Loving it at Loyalty Beach
  |  First Published: August 2006

There is something special about fishing in the tropics. The fish you chase, the natural and dangerous environment, the people you meet and the places you stay all combine to make it an addictive place for a angler to visit.

I’ll admit when I’m fishing I go pretty hard at it and accommodation is usually the last thing on my mind. Give me a bed and a bit of food, let me sleep and get ready for tomorrow is about the sum of my thoughts on accommodation. But as I get a bit older (and maybe even a little wiser) I find the need for good food, great company, air conditioning and a relaxed atmosphere more important to the enjoyment of a trip north.

Loyalty Beach

Late last year I had a great week up at Bamaga and Seisia. That is about as far north as you can get in Queensland and, thanks to John Charleton’s Fishing Adventures, the fishing can be spectacular. On the trip we stayed at a few venues, but one that struck me immediately as ideal for anglers was Loyalty Beach Campground and Fishing Lodge.

There are two ways you can go at Loyalty Beach; comfy air-conditioned dongers in the lodge area or bush camping.

The campgrounds provide plenty of space to get away from the crowds and have some privacy with dirt tracks leading to the various sites. Some sites have power and sheds to protect you from rain and sun, while other sites are tucked away amongst the bushes and have no power or shelter. While we were at Loyalty one of my mates Josh Lyon came up from Weipa for a few days and camped at a site that had million dollar views of the ocean. Josh’s site had a campfire, a shelter and power, and every evening we sat around the fire having a beer while watching the sun go down over the water. Bush camping for around $10 a night just doesn’t get any better.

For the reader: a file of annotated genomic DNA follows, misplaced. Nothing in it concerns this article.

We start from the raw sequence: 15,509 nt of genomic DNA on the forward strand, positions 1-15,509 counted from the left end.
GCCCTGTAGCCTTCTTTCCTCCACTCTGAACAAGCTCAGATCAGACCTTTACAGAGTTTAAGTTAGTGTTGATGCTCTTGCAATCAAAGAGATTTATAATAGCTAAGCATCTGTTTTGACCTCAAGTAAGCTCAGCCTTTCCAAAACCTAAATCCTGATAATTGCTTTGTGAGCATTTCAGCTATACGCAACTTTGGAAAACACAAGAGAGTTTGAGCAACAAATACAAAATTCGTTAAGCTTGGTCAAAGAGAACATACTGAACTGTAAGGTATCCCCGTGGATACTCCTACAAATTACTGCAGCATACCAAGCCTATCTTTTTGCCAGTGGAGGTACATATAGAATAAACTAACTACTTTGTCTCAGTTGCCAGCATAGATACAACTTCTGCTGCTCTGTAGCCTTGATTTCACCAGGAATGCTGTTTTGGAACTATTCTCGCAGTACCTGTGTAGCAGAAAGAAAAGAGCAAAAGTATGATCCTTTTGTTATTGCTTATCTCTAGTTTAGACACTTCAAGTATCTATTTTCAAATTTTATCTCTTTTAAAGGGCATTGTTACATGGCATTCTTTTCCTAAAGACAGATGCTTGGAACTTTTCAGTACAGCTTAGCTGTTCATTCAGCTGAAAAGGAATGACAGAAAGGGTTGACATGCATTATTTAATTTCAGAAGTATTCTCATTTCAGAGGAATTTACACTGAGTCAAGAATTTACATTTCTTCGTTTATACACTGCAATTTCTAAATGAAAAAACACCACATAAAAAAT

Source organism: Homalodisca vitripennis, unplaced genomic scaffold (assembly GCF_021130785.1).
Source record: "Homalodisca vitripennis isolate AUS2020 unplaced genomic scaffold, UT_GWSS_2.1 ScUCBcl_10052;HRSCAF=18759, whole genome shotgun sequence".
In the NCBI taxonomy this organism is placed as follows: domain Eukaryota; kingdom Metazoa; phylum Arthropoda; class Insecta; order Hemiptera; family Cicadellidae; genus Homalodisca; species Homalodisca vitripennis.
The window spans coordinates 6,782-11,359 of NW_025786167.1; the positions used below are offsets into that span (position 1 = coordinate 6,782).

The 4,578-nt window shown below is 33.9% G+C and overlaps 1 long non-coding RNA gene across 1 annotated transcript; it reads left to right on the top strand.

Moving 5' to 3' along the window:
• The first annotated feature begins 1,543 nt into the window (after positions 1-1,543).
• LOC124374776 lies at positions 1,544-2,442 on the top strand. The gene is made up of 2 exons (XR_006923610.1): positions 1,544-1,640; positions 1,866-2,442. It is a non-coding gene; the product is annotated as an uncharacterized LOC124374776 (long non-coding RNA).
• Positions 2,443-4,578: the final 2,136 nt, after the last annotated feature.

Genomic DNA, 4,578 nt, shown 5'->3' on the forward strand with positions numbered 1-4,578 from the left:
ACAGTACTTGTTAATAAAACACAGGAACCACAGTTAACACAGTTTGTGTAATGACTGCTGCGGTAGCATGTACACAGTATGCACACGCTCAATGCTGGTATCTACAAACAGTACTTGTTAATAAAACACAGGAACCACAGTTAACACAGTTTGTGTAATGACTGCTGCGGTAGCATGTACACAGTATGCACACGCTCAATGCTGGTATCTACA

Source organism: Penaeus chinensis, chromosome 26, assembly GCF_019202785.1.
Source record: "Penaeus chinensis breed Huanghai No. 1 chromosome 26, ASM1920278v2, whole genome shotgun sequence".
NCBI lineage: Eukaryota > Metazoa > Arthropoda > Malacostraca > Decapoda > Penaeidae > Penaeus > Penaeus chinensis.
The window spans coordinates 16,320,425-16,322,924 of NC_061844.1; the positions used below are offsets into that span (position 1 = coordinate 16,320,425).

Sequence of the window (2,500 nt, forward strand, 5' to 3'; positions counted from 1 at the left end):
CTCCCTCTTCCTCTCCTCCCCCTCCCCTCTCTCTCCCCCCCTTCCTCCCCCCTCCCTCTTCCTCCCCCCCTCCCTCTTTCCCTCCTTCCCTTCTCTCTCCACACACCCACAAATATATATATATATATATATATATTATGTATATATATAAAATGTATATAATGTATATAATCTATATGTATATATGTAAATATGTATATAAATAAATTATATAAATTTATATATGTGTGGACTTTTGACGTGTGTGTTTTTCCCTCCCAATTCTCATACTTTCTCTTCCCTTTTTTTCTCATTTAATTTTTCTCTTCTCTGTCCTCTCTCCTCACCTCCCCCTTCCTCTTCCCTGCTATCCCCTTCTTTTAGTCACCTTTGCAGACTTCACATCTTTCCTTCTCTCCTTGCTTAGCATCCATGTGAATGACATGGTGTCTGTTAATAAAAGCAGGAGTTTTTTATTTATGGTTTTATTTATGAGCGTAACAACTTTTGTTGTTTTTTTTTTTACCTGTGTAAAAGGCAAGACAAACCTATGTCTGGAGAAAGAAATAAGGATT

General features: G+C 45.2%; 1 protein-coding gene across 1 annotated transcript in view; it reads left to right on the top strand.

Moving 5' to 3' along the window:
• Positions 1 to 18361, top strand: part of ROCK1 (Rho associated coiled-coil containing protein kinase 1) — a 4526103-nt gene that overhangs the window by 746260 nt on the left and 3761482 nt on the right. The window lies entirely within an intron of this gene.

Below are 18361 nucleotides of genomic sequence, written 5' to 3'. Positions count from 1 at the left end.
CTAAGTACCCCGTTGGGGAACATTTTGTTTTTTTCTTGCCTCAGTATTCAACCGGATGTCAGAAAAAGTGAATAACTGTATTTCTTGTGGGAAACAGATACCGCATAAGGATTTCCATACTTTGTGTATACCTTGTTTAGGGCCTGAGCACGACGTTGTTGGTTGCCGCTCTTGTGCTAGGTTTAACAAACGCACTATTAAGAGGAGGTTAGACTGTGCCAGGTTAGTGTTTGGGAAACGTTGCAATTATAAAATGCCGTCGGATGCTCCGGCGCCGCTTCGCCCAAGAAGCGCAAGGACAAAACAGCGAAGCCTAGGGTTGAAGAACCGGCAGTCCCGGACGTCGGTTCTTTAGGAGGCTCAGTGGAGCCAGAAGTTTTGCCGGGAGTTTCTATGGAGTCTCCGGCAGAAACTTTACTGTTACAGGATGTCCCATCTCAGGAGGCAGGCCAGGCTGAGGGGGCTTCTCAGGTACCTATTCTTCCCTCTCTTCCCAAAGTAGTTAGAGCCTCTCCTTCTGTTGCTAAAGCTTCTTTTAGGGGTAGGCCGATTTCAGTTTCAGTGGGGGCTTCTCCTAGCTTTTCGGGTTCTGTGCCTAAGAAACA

The air-conditioned dongers are just the ticket after a long day on the water fishing. They are all connected to one another and each room has two single beds, a small bar fridge for important things like cold beer and soft drinks, and its own air conditioner. You are supplied with a towel and fresh linen. And while this may not sound like the Hilton, I can guarantee you it is all you need up north after being in the tropical heat all day.

Everyone at the camp can use the communal showers and toilets, you’ll just have to keep an eye out for the local green tree frogs and geckos that love to soak up the moisture and watch you shower.

The part that really surprised me and was the most welcome was the food package option. Every night the boys at Loyalty put on a great feed of steak, seafood, fruits and vegetables; and every morning there was cereal, fruits and toast ready to go. And if you’d planned it with the team at Loyalty, as you walked out the door to go fishing they handed you a lunch pack with enough food and snacks to keep you going for the day. Absolutely fantastic for around $40 and, in my opinion, there is no other way to do it.